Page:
The first bacterial filter to gain wide use is the undergravel filter, which became popular in the 70’s. These are inexpensive and effective bacterial filters, and so are still in wide use. In undergravel filters, water is pulled down though the gravel by an airlift or water pump that draws water from below a slotted false bottom beneath the gravel. The flow of oxygenated water allows the bacteria to grow on the gravel grains, and so ammonia is consumed while passing through the gravel.
The problems with undergravel filters become quickly apparent. First of all, they don’t do plants any favors. People can and do grow plants with undergravel filters, but growing plants is a lot easier without them. More importantly however, because UG filters draw water and fish poo down into the gravel, these filters are very hard to keep clean and they soon clog up. All the solid matter gets broken down by other bacteria which creates free phosphate and even more ammonia, and hence even more nitrate. Nitrate and phosphate levels increase rapidly, and so algae grow with abandon. Keeping the gravel clean enough to prevent this only results in the removal of most of your desirable bacteria along with the gunk. Undergravel filters cause far too many long-term maintenance problems (especially in moderately to heavily stocked tanks) to be recommended.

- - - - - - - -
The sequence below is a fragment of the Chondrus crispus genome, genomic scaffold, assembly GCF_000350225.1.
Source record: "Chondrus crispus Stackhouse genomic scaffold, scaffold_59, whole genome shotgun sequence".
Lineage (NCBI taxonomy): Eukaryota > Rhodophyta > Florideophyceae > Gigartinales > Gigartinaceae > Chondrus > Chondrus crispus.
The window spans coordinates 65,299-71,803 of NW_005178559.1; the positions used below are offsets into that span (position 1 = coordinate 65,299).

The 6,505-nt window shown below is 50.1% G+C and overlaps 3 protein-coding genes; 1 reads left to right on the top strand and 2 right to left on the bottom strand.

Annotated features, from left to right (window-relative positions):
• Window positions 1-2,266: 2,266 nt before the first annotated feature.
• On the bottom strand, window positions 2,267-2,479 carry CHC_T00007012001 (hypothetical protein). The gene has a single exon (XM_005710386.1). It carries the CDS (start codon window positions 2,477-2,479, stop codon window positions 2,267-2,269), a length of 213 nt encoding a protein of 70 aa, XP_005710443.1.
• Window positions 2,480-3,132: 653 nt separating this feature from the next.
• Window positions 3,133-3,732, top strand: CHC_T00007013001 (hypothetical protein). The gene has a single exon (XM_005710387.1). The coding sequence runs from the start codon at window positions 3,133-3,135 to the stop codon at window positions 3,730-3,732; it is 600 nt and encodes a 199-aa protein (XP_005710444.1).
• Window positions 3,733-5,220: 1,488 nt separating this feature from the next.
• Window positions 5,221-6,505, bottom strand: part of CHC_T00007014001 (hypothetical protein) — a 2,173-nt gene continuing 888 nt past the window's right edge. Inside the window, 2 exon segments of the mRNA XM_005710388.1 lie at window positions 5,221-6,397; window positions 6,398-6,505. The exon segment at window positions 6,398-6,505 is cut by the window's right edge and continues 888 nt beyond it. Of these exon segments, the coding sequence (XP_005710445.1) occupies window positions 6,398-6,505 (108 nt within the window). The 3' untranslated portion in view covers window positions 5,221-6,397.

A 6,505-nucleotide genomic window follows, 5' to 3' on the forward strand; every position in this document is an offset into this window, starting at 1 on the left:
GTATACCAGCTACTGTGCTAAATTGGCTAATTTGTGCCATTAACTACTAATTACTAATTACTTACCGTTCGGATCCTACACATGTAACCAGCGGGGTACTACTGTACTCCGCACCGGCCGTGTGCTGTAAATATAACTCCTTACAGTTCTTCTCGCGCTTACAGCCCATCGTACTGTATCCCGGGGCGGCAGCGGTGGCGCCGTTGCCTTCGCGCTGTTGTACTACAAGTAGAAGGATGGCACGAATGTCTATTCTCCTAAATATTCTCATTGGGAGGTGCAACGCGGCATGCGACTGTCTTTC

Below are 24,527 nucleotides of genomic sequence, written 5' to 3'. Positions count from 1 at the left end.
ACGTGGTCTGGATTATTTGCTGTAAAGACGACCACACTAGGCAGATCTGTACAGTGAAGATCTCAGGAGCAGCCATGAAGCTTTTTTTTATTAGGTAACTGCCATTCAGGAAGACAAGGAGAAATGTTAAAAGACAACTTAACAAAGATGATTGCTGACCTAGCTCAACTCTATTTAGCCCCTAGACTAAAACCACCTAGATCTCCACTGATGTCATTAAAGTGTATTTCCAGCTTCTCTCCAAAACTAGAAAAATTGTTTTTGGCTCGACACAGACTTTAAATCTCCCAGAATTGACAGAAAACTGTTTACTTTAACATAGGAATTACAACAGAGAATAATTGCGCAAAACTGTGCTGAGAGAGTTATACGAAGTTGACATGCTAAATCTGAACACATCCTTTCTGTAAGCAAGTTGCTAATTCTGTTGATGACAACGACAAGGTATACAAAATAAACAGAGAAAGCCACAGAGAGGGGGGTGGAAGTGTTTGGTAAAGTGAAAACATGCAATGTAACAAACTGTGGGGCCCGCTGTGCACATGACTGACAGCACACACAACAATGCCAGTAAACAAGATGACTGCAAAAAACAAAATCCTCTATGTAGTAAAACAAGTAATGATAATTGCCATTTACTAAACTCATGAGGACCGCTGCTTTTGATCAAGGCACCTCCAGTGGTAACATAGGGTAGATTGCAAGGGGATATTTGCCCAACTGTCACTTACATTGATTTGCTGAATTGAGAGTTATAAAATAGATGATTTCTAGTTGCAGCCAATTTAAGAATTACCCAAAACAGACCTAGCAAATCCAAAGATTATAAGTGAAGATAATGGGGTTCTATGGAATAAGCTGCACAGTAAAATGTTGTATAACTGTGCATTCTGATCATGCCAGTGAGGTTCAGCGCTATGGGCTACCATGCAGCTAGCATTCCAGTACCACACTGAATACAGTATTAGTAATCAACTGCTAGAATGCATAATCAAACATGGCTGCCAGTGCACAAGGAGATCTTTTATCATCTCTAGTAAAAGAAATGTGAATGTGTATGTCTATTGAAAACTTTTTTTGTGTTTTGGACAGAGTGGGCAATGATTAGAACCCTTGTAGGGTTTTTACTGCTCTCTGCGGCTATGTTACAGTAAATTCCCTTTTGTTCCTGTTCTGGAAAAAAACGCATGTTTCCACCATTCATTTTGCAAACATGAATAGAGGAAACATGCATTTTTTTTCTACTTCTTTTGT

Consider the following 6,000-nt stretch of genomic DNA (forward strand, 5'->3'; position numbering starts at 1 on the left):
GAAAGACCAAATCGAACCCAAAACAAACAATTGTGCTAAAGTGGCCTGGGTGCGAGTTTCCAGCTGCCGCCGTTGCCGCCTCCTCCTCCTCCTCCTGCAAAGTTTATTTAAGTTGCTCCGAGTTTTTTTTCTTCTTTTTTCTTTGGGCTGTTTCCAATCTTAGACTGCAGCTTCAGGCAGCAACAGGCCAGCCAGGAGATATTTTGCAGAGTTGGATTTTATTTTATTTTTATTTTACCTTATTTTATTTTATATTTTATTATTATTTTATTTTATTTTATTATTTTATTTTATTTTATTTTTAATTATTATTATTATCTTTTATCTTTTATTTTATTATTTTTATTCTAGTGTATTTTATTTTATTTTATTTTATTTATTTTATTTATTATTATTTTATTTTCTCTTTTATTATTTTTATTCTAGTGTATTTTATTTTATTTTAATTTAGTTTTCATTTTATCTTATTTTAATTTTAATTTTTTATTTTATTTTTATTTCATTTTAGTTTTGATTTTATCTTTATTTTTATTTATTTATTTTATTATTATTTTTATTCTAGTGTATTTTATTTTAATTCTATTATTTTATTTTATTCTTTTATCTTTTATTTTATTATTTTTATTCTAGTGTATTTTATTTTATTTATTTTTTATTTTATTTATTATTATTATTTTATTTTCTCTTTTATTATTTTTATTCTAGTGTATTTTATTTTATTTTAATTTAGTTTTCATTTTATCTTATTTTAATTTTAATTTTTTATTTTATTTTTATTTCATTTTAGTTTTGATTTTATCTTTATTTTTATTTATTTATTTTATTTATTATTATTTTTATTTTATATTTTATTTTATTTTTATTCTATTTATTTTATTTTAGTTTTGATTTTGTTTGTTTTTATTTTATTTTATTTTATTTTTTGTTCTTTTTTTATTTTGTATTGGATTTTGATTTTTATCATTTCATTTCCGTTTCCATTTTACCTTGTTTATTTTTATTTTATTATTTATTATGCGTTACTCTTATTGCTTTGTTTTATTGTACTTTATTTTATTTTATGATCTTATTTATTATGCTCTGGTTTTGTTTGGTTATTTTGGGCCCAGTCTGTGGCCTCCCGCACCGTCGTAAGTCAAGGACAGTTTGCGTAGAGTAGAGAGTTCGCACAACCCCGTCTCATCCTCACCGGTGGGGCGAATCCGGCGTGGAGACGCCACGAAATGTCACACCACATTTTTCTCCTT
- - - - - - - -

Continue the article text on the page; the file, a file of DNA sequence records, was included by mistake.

An improvement over undergravel filters is the reverse-flow undergravel filter. In these devices, water is pumped down through the “uplift” tubes and then rises up through the gravel. The water is mechanically pre-filtered before it is pumped so that the poo is not trapped in the gravel. By keeping the mechanical pre-filter clean you prevent the solid waste from breaking down and adding to the nutrient load of the aquarium. This allows the bacteria in the gravel to grow undisturbed for much longer periods of time. So with proper maintenance, reverse flow UG filters result in a cleaner and less algae-ridden tank. A regularly cleaned mechanical prefilter is now regarded as a very important part of any high-capacity biological filter. Biological filters that lack a mechanical prefilter should only be used in very lightly stocked tanks.